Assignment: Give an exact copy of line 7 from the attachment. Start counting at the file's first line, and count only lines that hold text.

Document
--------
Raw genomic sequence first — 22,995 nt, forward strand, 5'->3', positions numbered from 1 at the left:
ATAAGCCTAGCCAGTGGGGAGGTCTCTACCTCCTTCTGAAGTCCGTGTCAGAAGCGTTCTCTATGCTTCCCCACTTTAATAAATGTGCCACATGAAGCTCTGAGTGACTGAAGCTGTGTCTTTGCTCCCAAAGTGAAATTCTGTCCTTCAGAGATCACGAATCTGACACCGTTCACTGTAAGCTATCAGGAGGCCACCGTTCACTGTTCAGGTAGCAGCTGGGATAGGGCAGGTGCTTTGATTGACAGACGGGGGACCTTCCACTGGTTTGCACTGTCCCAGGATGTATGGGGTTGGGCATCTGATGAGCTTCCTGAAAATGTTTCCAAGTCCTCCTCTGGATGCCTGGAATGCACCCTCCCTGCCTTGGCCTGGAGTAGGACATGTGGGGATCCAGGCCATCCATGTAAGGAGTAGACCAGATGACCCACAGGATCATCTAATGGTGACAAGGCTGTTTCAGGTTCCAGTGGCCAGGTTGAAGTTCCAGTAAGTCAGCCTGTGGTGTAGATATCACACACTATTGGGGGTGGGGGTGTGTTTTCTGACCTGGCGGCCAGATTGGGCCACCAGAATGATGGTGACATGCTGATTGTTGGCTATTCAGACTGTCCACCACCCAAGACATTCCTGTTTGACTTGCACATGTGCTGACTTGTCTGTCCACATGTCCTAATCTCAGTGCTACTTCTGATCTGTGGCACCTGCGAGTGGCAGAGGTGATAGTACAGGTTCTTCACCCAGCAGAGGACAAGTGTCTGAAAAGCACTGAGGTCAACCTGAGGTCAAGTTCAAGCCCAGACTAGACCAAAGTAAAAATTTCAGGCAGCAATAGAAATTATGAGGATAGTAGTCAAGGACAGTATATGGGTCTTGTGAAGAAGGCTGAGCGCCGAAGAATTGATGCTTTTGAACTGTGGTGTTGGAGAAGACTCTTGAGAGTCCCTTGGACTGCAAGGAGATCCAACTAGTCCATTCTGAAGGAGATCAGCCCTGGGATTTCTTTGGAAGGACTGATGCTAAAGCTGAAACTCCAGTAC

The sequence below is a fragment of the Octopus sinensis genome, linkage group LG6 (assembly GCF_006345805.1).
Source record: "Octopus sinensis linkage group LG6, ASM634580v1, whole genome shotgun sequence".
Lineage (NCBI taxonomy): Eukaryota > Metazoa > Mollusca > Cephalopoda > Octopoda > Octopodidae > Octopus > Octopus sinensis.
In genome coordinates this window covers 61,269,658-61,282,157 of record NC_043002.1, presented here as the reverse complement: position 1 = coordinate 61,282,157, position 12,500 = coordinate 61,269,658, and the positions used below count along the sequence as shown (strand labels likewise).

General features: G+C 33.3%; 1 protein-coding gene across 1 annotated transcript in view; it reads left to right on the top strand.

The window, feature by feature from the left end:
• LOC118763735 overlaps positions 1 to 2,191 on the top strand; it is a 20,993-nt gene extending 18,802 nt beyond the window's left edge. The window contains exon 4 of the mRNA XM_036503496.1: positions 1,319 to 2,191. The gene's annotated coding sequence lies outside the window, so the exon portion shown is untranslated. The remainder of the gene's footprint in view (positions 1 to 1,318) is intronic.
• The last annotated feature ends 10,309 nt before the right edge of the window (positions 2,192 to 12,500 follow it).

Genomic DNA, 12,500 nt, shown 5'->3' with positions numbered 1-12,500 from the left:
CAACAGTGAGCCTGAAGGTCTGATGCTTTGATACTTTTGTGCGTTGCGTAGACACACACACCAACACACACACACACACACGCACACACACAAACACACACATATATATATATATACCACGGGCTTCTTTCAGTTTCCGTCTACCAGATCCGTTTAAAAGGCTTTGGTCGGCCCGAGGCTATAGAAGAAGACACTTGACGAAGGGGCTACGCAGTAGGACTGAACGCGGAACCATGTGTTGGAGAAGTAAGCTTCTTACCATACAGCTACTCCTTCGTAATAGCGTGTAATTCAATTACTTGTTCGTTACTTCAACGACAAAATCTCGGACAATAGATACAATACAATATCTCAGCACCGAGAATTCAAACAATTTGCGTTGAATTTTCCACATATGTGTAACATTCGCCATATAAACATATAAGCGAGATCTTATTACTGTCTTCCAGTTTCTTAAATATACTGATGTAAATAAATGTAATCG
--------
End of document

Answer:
General features: G+C 33.3%; 1 protein-coding gene across 1 annotated transcript in view; it reads left to right on the top strand.